A recent study from ProPublica, “Facebook Lets Advertisers Exclude Users by Race” describes how Facebook’s tools for audience targeting allow housing advertisers to exclude specific racial and ethnic groups from seeing their ads. Facebook justifies this practice with the argument that: “Everyone benefits from access to content that’s more relevant to them” and points out that targeted advertising is commonplace. This is certainly true – billboards in Spanish are generally found in communities with large Spanish speaking populations, and advertisements for hair care products and cosmetics aimed at black consumers are never found in mostly white suburbs. The positive side of targeted advertising has, however, an ugly negative equivalent. Everyone who is not targeted is excluded, and that exclusion may be illegal. Who’s not standing on the bulls-eye in this picture? A family, someone with a disability, perhaps a Muslim. Does that mean they are unwelcome? Perhaps not, but it sure looks likes it. More
By Richard Hunt in Accessibility Litigation Trends, Animals, Apartments, FHA, FHA Emotional Support Animals Tags: Fair Housing Act Emotional Support Animals, Fair Housing Act medical verification. Emotional Support Animals
Nobody likes fake Emotional Support Animal letters, but a recent DOJ consent decree should remind apartment owners that reasonable verification of a disability can spill over into unreasonable discriminatory demands.
The DOJ press release, and a link to the decree, can be found HERE. The apartment managers’ sin was requiring that an individual claiming to be disabled provide a “prescription” for the emotional support animal that included an assumption of liability by the health care provider for damage caused by the animal. You don’t have to be a mind reader to understand what management was thinking. If the health care provider is taking a risk, he or she will be more honest about the existence of a disability. HUD, DOJ, and any court would see it differently. They saw threatening a health care provider as a way of keeping those with disabilities from exercising their rights. More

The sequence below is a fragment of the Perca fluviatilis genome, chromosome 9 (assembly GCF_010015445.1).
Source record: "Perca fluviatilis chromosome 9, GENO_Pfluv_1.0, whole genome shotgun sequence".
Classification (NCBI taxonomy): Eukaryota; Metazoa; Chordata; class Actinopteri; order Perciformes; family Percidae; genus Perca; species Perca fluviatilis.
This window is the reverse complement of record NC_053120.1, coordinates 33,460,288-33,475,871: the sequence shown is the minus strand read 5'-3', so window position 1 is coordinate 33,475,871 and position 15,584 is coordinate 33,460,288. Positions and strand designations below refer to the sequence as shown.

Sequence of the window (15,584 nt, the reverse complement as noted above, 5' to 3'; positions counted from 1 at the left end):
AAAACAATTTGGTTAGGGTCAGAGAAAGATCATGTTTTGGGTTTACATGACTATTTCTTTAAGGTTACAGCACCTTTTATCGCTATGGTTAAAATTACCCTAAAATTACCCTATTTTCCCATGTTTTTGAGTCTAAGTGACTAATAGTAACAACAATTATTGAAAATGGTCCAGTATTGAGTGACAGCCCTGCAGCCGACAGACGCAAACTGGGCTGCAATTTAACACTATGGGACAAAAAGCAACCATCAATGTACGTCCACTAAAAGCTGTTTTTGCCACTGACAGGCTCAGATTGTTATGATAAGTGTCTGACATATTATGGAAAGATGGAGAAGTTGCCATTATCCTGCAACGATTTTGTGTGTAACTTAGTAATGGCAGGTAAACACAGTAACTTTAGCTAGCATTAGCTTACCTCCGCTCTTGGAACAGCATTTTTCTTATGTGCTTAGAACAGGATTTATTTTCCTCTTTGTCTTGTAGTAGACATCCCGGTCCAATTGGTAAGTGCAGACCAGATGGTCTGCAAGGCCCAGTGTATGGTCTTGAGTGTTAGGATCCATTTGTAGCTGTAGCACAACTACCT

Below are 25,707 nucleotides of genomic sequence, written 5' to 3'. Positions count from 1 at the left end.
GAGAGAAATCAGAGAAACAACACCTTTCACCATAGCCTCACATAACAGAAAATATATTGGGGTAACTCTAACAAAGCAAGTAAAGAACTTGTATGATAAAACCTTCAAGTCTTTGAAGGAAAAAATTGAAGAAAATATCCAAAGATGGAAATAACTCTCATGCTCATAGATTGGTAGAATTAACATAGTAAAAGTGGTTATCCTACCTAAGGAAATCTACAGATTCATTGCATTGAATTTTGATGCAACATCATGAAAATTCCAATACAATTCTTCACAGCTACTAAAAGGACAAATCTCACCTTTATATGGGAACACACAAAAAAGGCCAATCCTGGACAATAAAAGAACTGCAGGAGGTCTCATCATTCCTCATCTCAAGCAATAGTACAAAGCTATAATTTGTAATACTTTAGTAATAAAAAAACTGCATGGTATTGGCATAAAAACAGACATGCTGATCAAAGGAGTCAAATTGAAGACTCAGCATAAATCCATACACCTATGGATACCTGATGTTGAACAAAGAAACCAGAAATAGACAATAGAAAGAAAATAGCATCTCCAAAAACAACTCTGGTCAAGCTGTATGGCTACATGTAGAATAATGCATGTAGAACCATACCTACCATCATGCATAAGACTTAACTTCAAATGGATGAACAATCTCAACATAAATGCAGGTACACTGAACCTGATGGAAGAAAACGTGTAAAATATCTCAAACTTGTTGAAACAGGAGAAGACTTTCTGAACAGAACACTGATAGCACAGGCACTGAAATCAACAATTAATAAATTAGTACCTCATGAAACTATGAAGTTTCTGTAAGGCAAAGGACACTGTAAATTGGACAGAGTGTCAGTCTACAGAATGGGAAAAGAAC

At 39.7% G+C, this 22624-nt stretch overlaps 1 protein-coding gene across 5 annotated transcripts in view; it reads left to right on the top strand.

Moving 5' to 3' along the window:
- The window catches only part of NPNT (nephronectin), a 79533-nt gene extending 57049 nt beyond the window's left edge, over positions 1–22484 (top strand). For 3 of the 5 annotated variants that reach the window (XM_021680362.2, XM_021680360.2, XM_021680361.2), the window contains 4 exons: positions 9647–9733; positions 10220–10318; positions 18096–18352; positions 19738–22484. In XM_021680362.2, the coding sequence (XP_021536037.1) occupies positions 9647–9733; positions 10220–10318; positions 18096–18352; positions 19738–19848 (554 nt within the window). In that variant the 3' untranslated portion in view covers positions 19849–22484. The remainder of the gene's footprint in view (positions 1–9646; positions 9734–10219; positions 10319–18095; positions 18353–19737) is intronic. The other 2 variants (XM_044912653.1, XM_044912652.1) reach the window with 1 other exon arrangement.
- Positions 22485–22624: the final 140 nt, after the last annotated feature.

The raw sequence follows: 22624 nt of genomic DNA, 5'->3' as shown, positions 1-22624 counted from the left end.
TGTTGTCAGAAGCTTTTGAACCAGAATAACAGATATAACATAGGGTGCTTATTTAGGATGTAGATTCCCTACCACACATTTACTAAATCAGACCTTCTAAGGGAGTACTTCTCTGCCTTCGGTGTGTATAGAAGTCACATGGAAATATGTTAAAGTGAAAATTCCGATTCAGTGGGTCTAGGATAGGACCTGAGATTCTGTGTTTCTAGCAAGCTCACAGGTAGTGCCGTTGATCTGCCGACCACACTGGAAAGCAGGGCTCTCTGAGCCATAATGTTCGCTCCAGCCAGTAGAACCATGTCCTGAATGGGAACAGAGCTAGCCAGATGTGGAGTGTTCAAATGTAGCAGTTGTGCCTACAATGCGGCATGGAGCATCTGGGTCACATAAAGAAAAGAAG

By Richard Hunt in Accessibility Litigation Trends, ADA FHA General, ADA FHA Litigation General, Apartments, FHA, FHA Reasonable Accommodation, Reasonable accommodation Tags: City Vision, dialing for dollars, Fair Housing Advocates, HUD complaint, Patrick Coleman, Texas Workforce Commission
I’ve written before about the dialing for dollars phenomenon in Fair Housing Act claims (click here) and about how cheap standing facilitates litigation aimed more at profit than progress (click here). There is good news on both fronts from the Texas Workforce Commission, which recently dismissed several FHA complaints because the organization that filed them, a private corporation called Fair Housing Advocates, could not demonstrate it had standing. Fair Housing Advocates is operated by Patrick Coleman, one of the two owners of City Vision, a similar organization devoted to making money by means of HUD complaints. Citi Vision appears to have abandoned the dialing for dollars business earlier this year, probably because TWC started dismissing its complaints for lack of standing. More
After reading a recent blog in which the author asserted that “handicap” under the Fair Housing Act had the same meaning as “disability” under the Americans with Disabilities Act I thought it would be useful to re-visit this question, which I last wrote about in 2014. There have been a few new decisions, none decisive, and the bottom line remains the same. The 2008 amendments to the ADA changed the definition of “disabled,” but there was no equivalent amendment to the FHA. Ordinary principles of statutory interpretation require the conclusion that the two words no longer have the same meaning. For all the details see my earlier blog by clicking this LINK. It has been updated with the more recent decisions in this area.
Guidance from HUD and DOJ is nice to have, but ultimately the courts are responsible for deciding what the Fair Housing Act means. In Fair Hous. Rights Ctr. in Se. Pennsylvania v. Post Goldtex GP, LLC, 2016 WL 2865733 (3d Cir. May 17, 2016) the Third Circuit confirmed HUD and DOJ’s position that FHA accessibility standards do not apply to pre-1991 buildings, even if they have been for the first time converted to residential use. This will help urban project developers who want to preserve historic structures but find it impossible to make new residences meet all of the FHA accessibility guidelines. More